Opportunities & Challenges in Insurance Industry – An Adjuster Overview
What are some opportunities and challenges in the insurance industry?
The insurance business is undergoing changes as a result of the shifts from migration, technology advancements, and talent shortages, all of which are encouraging young professionals to seek a secure and fulfilling career path with an insurance company.
Because of the broad nature of the insurance industry, there are opportunities for those with a diverse range of interests, skill sets, and experience. Whatever your educational or professional experience, the insurance sector is sure to provide a career option for you.
An insurance company, for example, may have the following roles:
• Data analysis and data science
• Actuarial science
• Risk management
• Business operations
• Customer service
• Human resources
• Training and Development
• Medical, including clinical
• Product development
• Software development and management
• Information technology
• Claims Adjuster
Insurance Risk Manager
Work with businesses to discover the best ways to protect themselves from loss and damage.
Assist persons who have experienced physical injury or property damage in getting back on their feet.
Broker and Agent
Develop strong personal and commercial ties to assist clients in obtaining the type of protection that will offer them the most peace of mind.
Assess and analyze personal and company risks on behalf of the insurance sector in order to establish coverages that protect lives, properties, personal belongings, and enterprises.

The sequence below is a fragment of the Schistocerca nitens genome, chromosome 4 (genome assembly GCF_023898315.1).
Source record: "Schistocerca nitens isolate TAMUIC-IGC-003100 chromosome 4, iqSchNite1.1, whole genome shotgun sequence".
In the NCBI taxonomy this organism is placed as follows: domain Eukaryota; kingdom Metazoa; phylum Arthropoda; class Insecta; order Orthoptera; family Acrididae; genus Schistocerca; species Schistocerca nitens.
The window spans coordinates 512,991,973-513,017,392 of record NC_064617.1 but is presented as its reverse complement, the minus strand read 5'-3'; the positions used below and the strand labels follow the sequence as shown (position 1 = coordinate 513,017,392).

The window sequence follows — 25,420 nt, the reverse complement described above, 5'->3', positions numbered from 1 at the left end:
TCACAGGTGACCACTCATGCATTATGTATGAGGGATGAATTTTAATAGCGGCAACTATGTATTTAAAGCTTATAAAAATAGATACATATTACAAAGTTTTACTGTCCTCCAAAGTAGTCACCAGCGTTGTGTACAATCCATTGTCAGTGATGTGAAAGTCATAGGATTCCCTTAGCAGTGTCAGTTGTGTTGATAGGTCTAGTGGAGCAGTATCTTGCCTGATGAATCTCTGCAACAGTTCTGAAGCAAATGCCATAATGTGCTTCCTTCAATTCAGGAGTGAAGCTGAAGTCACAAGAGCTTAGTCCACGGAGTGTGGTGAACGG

Loss Control Specialist
Assist underwriters in determining risk by investigating and examining organizations in order to identify and describe loss exposure.
Determines the risk of insuring a person’s life, property, health, or business.
Insurance Adjusters Overview
Adjusters examine claims for property damage or personal injury to decide how much the insurance company should pay. They could look at a house, a company, or a car.
Adjusters interview claimants and witnesses, check the property and do further investigation, such as reviewing police reports. Other employees, such as accountants, architects, construction workers, engineers, attorneys, and physicians, may be consulted to provide a more expert assessment of a claim.
Adjusters compile data, such as images and statements, which are either written or captured on audio or video and compile a report for claims examiners to review. The adjuster negotiates with the policyholder and settles the claim when the examiner authorizes it.
Adjusters collaborate with attorneys and expert witnesses to defend the insurer’s position if the claimant opposes the outcome of the claim or the settlement.
Working as an entry-level claims adjuster or examiner normally requires a high school diploma or equivalent. Employers, on the other hand, may prefer to recruit candidates with a bachelor’s degree or prior insurance-related job experience.
Claims adjusters, examiners, and investigators begin their careers by working on modest claims under the guidance of an experienced professional. They are handed larger, more difficult claims as they gain experience in claims investigation and settlement.
From 2016 through 2026, the predicted percent change in employment is -1 percentage point (It doesn’t matter if it’s a small or no difference.
(All jobs have an average growth rate of 7%.)
Claims adjusters, appraisers, examiners, and investigators must all be licensed in their respective states. Some states have minor requirements, while others need completion of pre-licensing courses or a passing score on a licensing exam (or both).
Average hourly wage: $63,670 Annual Salary $30.61 per hour usually for Claims Adjusters, Appraisers, Examiners, and Investigators